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UCLA Basketball: The Best Guards in the Country

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News Roundup of a good 74-67 win over Texas A & M in the Wooden Legacy Championship Game

Lonzo Ball and Isaac Hamilton were also clutch for Steve Alford on defense in UCLA's best win so far.
Lonzo Ball and Isaac Hamilton were also clutch for Steve Alford on defense in UCLA's best win so far.
Gary A. Vasquez-USA TODAY Sports

A very good win leads to a lot of praise from different quarters. Let's start with what the opponents newspapers are saying in Three takeaways from Texas A&M's loss: Great tournament for Aggies, A&M frontcourt continues to impress.

The Aggies certainly held the advantage in the post, but UCLA beats out just about any opponent when it comes to guard play. Freshman Lonzo Ball added a fourth point-assist double-double to his impressive season with 16 points and 10 assists.

Senior guard Isaac Hamilton led the Bruins in scoring with 17 points on 7-for-15 shooting. Bryce Alford's senior leadership proved to be the difference in crunch time. The point guard scored seven points in the final 71 seconds, which included a dagger of a three-pointer to put UCLA up 70-65.

Some of this is wrong but keep in mind Texas A & M plays in the same conference as Kentucky. So yes, UCLA's four guards are better than Kentucky's guards. How good are UCLA four guards? Let's start with the senior citizens:

Bryce Alford's volume-shooting days are over.

Alford buried a clutch 3-pointer with 1:11 to play in the Wooden Legacy championship game, the decisive basket in UCLA's 74-67 win over Texas A&M at Honda Center Sunday night.

Bryce Alford finished with 13 points, but scored UCLA's last seven, part of a game-deciding sequence that included a steal after his 3-pointer and four free throws to ice the victory.

UCLA's other senior guard, Isaac Hamilton, was equally important Sunday night. He scored all 17 of his points in the first half while Ball started 1 for 7 from the field.

Hamilton took just six shots in the second half. Alford took seven shots all game.

Isaac did not score in the second half but he had the defensive play of the game and his man went 0-8 from three in part due to his D. Isaac along with Ball did a lot of good work on the defensive end of the court (Emphasis mine):

Isaac Hamilton, whose 17 points in the first half had the Bruins up by one at the break, blocked a layup attempt by guard Admon Gilder and rebounded the ball. . . . Ball, who made only one of his first seven shots, finished with 16 points, 10 assists, five rebounds, three blocks and was named the tournament most valuable player. Hamilton ended with 17 points and seven rebounds.

But let's talk about the young guys, from Scout not behind a firewall:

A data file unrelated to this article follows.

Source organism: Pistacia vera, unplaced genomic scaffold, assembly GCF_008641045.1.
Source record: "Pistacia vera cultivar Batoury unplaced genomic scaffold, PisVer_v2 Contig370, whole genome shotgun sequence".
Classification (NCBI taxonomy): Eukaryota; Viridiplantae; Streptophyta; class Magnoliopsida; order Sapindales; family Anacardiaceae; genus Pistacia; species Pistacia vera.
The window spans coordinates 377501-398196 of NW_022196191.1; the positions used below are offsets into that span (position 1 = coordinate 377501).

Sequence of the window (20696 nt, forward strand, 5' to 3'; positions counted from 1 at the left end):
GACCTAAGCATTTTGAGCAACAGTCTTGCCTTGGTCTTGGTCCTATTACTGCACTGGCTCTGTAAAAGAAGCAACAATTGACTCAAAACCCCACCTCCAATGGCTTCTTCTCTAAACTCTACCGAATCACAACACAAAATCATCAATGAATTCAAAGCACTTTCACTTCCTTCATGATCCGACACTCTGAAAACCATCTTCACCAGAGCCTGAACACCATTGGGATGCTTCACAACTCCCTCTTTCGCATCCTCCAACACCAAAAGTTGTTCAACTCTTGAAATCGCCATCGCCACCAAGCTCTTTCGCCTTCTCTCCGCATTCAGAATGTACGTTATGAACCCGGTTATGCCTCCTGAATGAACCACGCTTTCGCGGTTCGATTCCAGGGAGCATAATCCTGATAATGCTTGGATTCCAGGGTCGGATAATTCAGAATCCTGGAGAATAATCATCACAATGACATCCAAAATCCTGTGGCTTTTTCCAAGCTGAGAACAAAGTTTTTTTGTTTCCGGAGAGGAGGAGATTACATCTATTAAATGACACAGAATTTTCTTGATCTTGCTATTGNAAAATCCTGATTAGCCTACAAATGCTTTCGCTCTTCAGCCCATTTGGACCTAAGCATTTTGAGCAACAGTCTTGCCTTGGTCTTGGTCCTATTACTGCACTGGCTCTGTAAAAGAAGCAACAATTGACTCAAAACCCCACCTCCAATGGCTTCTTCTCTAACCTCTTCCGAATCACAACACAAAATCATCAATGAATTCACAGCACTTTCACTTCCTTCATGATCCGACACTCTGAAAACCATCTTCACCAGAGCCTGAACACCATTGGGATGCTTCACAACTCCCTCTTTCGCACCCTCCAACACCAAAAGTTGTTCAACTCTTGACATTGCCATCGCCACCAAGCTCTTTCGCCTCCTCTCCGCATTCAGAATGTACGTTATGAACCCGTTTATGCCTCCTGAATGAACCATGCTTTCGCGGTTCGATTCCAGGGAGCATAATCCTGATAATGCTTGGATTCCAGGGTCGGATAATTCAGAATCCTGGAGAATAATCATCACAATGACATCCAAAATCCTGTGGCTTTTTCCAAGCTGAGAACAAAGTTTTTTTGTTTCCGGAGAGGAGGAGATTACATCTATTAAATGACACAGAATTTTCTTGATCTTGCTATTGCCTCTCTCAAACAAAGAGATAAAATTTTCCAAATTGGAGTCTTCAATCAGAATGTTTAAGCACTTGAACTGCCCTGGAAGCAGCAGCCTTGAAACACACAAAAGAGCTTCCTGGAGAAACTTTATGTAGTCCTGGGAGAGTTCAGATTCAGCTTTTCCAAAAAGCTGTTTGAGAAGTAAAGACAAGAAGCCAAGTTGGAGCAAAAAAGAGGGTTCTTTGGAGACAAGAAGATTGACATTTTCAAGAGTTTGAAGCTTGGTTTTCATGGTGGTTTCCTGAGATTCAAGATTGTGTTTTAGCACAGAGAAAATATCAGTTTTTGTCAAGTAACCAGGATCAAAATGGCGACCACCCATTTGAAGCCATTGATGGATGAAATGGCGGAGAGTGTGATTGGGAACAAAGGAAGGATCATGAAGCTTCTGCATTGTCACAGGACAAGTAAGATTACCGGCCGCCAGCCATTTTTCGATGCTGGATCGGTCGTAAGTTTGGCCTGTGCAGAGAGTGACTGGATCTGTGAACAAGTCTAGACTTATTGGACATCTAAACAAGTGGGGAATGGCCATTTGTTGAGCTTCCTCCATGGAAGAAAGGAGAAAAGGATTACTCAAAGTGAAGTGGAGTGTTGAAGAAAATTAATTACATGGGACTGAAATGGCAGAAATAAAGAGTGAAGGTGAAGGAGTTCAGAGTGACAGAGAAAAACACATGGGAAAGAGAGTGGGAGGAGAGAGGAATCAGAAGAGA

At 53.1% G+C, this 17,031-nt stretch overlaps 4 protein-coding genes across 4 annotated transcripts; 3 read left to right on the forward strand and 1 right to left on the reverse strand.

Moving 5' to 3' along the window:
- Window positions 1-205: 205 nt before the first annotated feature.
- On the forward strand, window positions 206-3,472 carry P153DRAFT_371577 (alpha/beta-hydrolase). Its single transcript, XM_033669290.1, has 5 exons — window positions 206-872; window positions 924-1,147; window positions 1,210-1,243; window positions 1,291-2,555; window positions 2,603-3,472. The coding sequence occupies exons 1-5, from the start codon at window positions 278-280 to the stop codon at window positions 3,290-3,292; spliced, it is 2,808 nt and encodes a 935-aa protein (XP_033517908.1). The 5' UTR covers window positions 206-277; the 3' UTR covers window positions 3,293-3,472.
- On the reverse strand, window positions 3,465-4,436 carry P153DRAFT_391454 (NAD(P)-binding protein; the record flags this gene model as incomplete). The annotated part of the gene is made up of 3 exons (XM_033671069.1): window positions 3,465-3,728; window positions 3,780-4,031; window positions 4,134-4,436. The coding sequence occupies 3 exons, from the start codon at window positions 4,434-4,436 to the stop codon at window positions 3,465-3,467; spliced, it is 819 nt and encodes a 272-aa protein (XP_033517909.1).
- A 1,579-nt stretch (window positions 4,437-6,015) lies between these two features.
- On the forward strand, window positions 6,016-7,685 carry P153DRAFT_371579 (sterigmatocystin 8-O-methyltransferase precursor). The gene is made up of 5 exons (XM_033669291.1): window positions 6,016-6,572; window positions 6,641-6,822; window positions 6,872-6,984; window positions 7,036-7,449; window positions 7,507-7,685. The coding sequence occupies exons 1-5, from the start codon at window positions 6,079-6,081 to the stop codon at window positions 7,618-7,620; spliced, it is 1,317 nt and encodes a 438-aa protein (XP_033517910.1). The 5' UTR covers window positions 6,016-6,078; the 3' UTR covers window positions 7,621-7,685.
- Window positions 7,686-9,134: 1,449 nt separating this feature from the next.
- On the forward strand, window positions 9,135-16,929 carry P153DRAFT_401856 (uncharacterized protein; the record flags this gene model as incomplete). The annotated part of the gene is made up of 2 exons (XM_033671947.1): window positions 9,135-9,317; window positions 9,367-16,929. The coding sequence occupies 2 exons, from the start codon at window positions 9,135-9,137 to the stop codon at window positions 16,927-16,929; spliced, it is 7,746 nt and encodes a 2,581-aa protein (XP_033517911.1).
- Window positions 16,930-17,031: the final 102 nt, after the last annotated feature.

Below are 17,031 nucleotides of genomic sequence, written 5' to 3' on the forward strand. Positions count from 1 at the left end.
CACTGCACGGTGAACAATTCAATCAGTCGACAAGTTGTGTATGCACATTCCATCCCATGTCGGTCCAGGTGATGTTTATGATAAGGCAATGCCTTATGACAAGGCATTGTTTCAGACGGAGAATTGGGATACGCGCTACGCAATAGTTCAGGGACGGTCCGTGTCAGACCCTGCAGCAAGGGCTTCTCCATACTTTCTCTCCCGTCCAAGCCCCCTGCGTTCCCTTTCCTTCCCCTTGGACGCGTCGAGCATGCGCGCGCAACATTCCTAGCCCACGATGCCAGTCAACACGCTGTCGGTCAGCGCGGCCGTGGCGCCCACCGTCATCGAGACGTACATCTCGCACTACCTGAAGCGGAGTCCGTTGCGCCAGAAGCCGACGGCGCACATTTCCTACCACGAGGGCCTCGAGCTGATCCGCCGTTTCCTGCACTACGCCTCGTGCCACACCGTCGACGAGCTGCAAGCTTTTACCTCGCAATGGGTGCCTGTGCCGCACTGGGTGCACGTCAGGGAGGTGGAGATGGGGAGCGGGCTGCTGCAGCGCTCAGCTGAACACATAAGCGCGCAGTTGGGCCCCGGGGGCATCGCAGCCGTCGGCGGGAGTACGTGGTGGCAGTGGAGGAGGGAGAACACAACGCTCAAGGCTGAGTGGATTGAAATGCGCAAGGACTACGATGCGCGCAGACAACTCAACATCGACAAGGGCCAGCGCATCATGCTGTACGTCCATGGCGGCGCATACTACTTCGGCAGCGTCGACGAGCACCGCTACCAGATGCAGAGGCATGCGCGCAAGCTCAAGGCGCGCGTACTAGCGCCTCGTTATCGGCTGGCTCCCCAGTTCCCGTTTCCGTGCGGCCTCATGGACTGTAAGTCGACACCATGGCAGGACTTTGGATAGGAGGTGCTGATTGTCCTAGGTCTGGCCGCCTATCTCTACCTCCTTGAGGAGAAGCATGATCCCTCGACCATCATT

Mostly from UCLA freshman point guard Lonzo Ball. He had a double-double of 16 points and 10 assists (to go along with 5 rebounds and 3 blocks) but the stat line doesn't come close to representing the impact he had on the game. He was named the Wooden Legacy MVP (47 points a tournament record 28 assists) and it was absolutely deserving, just from how he affected this championship alone. There were a few sequences in this game, one in the first half and then a couple in the second half, where Ball went on a personal run of scoring, passing and playing some defense that was the difference. He's made his biggest impact so far this year by his passing, just uncannily able to find shooters open and set for a shot, but he also made a considerable impact Sunday night in his shooting. Even though a couple of his threes were air balls, he did shoot 4 for 9 from three, and none bigger than the step-back three to give UCLA the lead at 65-63 when it appeared Texas A&M was making its last push to secure the game.

Freshman post T.J. Leaf had a few clutch baskets where he showed advanced touch and poise in pressured situations, one on a jump hook to give UCLA a 62-60 lead, and then just a couple minutes later on a big time bank to make it 67-65. As many have pointed out, if it weren't for Ball, UCLA fans would be lavishing Leaf with praise, and it's a testament to what kind of player he is that he he hasn't shown any signs of selfishness in trying to wrest the limelight from Ball.

Aaron Holiday was typical Aaron Holiday, turning over the ball carelessly, and then going on a tear for a few minutes where he's the dominant player on the floor, scoring off drives and drawing fouls, and getting steals on the defensive end.

This was a good all-around game. The bigs were solid on D and, psst, TJ Leaf, if not for one other guy, might be the best UCLA freshman in years.

Leaf might be just as impressive as Ball, because he is rarely the first option anymore. The freshman from El Cajon picks up enough garbage and gets enough sneaky rebounds to get noticed anyway.

Leaf, Thomas Welsh, GG Goloman and freshman Ike Anigobu did a hard-hat job on A&M's Tyler Davis and Robert Williams, himself a freshman with a big-money future. Williams got 13 points but UCLA held him to eight shots.

"They made some of the shots difficult for them," said Steve Alford. "We outrebounded them (by six). They're not going to be outrebounded very often this season."

Everybody was good at times last night but there was one special player. The last word goes to Texas A & M Coach Billy Kennedy:

"Ball was special," Texas A&M coach Billy Kennedy said. "He was the difference-maker. To have a guy like that who can make a play for himself and then make a play for someone else, I don't know if UCLA has had that the last couple of years."

Go Bruins! Beat Kentucky Saturday.